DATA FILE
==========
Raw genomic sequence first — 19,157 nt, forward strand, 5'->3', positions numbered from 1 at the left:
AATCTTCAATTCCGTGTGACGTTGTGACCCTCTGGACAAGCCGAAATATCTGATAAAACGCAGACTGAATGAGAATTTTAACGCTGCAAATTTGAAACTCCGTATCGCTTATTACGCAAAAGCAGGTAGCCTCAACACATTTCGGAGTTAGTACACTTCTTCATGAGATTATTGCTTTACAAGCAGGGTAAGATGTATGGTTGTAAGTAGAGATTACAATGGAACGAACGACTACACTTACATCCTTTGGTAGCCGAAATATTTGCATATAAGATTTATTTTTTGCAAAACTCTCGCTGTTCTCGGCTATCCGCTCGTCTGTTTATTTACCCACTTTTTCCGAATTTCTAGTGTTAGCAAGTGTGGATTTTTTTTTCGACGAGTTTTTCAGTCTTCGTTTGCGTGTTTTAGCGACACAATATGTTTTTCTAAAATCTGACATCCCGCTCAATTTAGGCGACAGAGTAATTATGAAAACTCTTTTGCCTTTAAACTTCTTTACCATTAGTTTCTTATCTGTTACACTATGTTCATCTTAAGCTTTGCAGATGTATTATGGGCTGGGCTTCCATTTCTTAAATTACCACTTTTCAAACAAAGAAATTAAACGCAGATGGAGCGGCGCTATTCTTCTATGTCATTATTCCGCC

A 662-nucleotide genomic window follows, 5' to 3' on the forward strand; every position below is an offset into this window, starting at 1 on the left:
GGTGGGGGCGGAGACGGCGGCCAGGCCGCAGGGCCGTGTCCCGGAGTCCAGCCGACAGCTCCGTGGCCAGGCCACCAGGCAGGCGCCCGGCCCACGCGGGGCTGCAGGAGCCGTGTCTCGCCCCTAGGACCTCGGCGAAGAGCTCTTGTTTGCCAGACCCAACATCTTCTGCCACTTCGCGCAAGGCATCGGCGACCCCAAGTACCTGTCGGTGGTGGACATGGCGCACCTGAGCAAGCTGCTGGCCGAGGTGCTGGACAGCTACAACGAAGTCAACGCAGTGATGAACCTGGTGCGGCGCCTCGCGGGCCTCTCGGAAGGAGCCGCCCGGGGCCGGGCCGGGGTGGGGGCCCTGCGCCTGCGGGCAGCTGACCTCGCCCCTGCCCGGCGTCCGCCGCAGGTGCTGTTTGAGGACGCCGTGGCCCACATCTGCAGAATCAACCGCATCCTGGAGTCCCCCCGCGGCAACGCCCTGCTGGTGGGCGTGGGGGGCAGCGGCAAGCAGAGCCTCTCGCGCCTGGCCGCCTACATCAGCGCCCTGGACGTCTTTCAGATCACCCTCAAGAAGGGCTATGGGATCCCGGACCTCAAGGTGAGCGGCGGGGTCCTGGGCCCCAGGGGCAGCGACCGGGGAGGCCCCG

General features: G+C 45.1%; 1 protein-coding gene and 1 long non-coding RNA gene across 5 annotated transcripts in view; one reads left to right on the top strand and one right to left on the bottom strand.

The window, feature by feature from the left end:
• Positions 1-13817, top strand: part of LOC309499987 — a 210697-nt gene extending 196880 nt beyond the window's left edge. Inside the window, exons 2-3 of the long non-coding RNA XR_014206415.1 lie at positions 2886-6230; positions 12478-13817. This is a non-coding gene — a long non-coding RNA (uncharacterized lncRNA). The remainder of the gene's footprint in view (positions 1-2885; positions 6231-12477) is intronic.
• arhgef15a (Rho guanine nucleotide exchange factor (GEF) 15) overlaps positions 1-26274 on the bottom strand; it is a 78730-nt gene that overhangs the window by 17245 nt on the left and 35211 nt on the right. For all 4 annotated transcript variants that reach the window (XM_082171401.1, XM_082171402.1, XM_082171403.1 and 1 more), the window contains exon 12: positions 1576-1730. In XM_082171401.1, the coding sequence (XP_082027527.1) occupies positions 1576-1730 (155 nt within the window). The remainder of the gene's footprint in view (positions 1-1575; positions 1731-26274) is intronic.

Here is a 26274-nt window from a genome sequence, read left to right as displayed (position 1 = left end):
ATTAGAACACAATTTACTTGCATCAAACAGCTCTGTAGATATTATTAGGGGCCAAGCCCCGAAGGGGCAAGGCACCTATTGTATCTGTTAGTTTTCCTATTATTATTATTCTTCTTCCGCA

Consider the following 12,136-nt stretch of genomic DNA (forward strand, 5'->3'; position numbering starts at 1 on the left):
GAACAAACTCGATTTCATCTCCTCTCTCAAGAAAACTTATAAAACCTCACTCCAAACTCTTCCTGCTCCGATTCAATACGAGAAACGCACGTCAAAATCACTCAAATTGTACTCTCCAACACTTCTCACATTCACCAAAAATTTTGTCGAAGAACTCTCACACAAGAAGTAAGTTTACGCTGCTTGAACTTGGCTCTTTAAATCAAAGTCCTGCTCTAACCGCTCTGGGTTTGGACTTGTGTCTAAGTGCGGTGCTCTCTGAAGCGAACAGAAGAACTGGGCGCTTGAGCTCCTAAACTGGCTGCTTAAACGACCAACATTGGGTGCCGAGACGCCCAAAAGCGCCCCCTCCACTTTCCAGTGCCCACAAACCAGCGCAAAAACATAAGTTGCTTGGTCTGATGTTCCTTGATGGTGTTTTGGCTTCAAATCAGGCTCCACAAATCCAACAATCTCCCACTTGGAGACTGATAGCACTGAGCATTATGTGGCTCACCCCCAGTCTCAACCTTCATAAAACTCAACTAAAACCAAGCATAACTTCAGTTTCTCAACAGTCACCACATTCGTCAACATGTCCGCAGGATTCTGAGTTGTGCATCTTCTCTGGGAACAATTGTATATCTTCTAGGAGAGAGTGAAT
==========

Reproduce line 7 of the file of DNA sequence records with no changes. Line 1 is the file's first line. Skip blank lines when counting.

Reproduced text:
• Positions 1-13817, top strand: part of LOC309499987 — a 210697-nt gene extending 196880 nt beyond the window's left edge. Inside the window, exons 2-3 of the long non-coding RNA XR_014206415.1 lie at positions 2886-6230; positions 12478-13817. This is a non-coding gene — a long non-coding RNA (uncharacterized lncRNA). The remainder of the gene's footprint in view (positions 1-2885; positions 6231-12477) is intronic.